TERP grants and activities are further detailed in a separate report, TERP Biennial Report 2015-2016 (TCEQ publication SFR-079/16).

Drive a Clean Machine

The Drive a Clean Machine program (see www.driveacleanmachine.org) was established in 2007 as part of the Low Income Vehicle Repair Assistance, Retrofit, and Accelerated Vehicle Retirement Program (LIRAP) to repair or remove older, higher emitting vehicles. The Drive a Clean Machine program is available to qualifying vehicle owners in participating counties in the areas of Houston-Galveston-Brazoria, Dallas–Fort Worth, and Austin–Round Rock. The counties in these areas conduct annual inspections of vehicle emissions. From the program’s debut in December 2007 through August 2016, qualifying vehicle owners have received more than $194 million. This funding helped replace 57,474 vehicles and repair 40,895 vehicles.

Local Initiative Projects

The Local Initiative Projects (LIP) program was established in 2007 to provide funding to counties participating in the LIRAP for implementation of air quality improvement strategies through local projects and initiatives. Projects are matched dollar-for-dollar by the local government, although the TCEQ may reduce the match for counties implementing programs to detect vehicle-emissions fraud (currently set at 25¢/dollar). From the LIP program’s debut in December 2007, more than $31 million has been appropriated to fund eligible projects in the participating counties. Recently funded projects include vehicle-emissions enforcement task forces; traffic-signal synchronization, networking, and management systems; and bus transit services.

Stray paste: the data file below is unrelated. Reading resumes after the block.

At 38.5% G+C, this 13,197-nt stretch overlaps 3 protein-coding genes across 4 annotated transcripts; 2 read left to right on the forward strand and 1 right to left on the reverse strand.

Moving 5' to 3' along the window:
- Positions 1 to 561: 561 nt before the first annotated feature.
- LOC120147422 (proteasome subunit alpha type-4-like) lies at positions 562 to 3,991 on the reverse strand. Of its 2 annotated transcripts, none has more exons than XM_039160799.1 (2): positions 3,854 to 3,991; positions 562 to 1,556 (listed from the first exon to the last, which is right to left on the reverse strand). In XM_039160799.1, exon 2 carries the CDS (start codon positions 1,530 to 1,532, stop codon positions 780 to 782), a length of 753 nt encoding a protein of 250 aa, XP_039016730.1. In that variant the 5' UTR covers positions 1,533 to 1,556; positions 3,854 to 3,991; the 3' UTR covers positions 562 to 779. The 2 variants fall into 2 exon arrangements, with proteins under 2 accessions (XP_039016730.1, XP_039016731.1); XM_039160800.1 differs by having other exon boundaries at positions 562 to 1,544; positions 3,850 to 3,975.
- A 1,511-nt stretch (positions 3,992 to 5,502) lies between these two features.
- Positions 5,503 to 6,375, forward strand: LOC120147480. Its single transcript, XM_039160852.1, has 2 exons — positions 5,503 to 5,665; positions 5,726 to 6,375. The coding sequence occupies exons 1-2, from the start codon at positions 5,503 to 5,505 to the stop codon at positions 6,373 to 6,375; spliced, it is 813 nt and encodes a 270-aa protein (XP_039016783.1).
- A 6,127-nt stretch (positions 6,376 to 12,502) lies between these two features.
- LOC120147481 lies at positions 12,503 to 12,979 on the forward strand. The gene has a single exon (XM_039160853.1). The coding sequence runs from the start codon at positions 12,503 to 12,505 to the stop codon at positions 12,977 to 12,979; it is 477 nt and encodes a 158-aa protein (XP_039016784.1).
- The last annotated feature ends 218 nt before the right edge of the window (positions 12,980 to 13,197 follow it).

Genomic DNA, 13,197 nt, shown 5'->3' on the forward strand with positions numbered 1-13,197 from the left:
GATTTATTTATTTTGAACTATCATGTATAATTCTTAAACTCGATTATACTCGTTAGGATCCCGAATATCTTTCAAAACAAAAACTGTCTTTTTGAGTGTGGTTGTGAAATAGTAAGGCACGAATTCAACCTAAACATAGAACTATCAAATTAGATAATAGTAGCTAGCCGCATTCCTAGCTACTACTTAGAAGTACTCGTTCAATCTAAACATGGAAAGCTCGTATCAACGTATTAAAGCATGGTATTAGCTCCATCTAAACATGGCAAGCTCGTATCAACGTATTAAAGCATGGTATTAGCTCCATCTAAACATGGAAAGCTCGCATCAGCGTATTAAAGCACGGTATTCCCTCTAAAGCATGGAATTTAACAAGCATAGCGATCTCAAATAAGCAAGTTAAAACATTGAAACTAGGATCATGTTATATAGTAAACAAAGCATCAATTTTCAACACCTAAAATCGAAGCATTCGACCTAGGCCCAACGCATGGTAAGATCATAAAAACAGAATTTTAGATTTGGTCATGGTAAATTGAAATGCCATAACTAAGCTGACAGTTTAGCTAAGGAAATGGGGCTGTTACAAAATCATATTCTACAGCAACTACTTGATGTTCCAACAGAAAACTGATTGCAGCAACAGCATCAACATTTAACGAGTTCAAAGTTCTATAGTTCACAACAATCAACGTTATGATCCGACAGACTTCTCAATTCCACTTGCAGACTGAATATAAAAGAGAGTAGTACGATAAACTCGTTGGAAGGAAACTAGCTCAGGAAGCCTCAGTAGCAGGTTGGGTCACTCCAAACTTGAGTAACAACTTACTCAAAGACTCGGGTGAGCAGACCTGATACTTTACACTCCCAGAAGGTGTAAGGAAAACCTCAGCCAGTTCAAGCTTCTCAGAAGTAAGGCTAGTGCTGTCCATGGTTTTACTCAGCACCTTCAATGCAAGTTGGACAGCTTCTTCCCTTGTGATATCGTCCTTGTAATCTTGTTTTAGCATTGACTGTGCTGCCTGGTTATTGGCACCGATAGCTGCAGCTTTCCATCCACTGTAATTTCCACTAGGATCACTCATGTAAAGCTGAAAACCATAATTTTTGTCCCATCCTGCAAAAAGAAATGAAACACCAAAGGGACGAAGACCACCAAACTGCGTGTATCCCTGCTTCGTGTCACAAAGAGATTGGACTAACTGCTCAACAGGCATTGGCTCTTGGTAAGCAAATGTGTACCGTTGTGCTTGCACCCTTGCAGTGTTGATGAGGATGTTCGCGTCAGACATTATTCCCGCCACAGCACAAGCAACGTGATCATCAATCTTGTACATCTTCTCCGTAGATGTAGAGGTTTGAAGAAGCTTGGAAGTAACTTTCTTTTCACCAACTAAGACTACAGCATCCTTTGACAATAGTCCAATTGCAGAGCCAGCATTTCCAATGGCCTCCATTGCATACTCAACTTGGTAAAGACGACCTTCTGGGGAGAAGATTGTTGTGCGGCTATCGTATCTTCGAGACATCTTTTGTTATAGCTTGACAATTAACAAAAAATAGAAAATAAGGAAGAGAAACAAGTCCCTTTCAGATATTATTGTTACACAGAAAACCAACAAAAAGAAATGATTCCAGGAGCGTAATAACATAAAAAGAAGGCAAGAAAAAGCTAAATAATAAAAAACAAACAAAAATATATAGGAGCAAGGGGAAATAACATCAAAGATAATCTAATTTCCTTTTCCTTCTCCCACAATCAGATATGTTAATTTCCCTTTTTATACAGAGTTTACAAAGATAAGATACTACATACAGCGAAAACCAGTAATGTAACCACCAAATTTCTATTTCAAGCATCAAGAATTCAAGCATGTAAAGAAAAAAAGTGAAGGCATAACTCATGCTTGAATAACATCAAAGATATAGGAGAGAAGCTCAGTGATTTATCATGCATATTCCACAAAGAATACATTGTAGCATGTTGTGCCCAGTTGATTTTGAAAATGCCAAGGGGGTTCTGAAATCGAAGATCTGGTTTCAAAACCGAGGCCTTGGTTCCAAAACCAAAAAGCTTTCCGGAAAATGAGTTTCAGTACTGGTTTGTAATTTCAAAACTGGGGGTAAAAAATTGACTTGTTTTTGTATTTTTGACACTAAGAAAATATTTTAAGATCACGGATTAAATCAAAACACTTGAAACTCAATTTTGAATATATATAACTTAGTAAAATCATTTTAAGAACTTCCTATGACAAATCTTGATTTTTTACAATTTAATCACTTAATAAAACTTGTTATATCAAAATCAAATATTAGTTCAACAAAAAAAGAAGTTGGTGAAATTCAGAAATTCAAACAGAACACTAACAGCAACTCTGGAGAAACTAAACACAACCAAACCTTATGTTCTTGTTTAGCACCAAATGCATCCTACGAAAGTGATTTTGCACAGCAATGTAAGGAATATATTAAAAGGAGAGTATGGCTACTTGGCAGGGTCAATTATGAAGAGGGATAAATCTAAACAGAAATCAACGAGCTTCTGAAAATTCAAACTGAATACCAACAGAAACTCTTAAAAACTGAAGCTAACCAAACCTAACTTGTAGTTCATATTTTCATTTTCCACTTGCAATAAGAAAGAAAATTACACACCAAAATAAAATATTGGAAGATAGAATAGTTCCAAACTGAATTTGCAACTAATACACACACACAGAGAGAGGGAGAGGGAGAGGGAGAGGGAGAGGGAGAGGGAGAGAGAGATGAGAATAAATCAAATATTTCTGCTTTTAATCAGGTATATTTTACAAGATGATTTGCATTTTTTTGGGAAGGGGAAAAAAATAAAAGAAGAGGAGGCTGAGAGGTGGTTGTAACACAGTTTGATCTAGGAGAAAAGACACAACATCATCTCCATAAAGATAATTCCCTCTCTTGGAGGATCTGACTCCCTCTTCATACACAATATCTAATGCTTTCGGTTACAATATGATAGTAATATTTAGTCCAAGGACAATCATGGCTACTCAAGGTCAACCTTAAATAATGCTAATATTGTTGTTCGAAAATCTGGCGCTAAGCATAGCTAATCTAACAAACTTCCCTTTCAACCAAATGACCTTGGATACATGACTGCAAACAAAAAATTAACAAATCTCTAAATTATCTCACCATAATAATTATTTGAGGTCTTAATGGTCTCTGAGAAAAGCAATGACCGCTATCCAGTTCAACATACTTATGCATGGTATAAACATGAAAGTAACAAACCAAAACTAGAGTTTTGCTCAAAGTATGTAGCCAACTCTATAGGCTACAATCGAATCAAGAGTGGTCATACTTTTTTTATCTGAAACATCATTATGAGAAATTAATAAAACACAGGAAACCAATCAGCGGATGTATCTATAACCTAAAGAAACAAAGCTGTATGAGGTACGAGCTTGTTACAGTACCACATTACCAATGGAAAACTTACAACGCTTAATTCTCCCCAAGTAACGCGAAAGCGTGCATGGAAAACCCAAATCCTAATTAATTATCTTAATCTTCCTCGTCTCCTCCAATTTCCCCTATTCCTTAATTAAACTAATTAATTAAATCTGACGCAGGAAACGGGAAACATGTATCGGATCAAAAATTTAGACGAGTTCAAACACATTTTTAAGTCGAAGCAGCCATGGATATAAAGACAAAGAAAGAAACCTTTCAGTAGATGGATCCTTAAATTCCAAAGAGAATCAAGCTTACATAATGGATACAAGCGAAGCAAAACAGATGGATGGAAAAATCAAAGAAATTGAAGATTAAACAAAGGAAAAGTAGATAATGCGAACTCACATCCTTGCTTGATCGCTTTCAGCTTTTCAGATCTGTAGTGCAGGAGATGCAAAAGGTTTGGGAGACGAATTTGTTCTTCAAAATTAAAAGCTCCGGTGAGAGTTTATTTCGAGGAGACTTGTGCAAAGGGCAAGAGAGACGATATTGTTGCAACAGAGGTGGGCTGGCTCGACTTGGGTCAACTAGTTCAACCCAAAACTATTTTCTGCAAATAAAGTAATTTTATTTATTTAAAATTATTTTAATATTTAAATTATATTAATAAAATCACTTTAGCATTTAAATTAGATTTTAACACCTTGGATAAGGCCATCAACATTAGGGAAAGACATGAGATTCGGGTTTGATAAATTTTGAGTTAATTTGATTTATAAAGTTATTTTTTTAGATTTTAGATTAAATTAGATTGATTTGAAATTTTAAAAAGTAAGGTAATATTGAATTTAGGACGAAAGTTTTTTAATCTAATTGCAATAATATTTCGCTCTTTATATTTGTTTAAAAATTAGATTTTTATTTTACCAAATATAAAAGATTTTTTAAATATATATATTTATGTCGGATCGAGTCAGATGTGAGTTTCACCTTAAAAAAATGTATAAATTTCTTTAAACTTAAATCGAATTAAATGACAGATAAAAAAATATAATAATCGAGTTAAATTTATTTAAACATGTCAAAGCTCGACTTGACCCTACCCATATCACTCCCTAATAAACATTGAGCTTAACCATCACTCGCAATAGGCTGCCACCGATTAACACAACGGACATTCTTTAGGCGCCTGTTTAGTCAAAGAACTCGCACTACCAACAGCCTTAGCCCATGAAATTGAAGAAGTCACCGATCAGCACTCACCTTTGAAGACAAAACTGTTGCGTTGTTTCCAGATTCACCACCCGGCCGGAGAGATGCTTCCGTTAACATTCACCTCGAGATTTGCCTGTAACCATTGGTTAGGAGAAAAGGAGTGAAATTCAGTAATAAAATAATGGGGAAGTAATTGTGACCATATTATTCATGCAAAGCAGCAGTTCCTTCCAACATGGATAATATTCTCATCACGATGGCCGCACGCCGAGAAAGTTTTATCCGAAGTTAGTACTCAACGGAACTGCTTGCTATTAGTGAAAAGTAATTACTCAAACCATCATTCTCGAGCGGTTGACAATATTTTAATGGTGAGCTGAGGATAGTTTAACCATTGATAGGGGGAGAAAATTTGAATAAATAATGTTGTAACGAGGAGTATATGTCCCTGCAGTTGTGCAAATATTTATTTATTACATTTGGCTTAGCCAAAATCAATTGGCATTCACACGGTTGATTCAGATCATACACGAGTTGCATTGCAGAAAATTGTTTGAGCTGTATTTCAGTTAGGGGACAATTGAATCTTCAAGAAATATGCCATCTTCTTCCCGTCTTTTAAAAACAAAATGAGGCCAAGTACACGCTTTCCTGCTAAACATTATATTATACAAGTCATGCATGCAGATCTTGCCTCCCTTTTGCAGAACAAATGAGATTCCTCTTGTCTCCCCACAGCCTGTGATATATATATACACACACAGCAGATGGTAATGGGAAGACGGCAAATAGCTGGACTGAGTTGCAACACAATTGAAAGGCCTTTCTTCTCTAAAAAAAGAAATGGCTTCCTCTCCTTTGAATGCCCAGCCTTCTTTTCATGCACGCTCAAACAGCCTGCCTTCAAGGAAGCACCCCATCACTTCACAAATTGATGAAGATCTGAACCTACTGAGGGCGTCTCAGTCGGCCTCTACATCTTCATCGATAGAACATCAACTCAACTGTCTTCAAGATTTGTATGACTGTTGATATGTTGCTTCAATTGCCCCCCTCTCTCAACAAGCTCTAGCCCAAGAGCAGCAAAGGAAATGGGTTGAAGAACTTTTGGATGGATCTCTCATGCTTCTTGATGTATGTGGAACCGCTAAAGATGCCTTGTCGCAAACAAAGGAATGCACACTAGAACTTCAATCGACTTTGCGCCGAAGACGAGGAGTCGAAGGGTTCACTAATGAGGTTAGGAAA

Environmental Research and Development

The TCEQ supports cutting-edge scientific research to expand knowledge about air quality in Texas. The agency’s Air Quality Research Program (AQRP) continues to be engaged in a range of projects, which built upon scientific research on air quality from the previous biennium.

The AQRP was a major participant in the field study called DISCOVER-AQ (Deriving Information on Surface Conditions from Column and Vertically Resolved Observations Relevant to Air Quality). During the summer of 2013, NASA aircraft conducted a series of flights over Texas. The aircraft carried cutting-edge scientific instruments and collected over 50 hours of measurements of gaseous and particulate pollution, primarily in the Houston area.

As part of this major study designed to gain a better understanding of the factors that control air quality in Texas, additional ground-based air quality measurements were made simultaneously by researchers from collaborating organizations. This expansive data set and information collected during the study have been undergoing in-depth analysis, including extensive photochemical-modeling exercises during the past biennium. Many of the key findings include new insights into the complexities of air quality in the Houston area.

Other important air quality research carried out through the AQRP has included:

  • a series of projects designed to better characterize biogenic emissions including investigating impacts of drought conditions on ozone formation in Texas, improving land cover and emissions factors for biogenic isoprene for Texas air quality simulations, and incorporating space-borne observations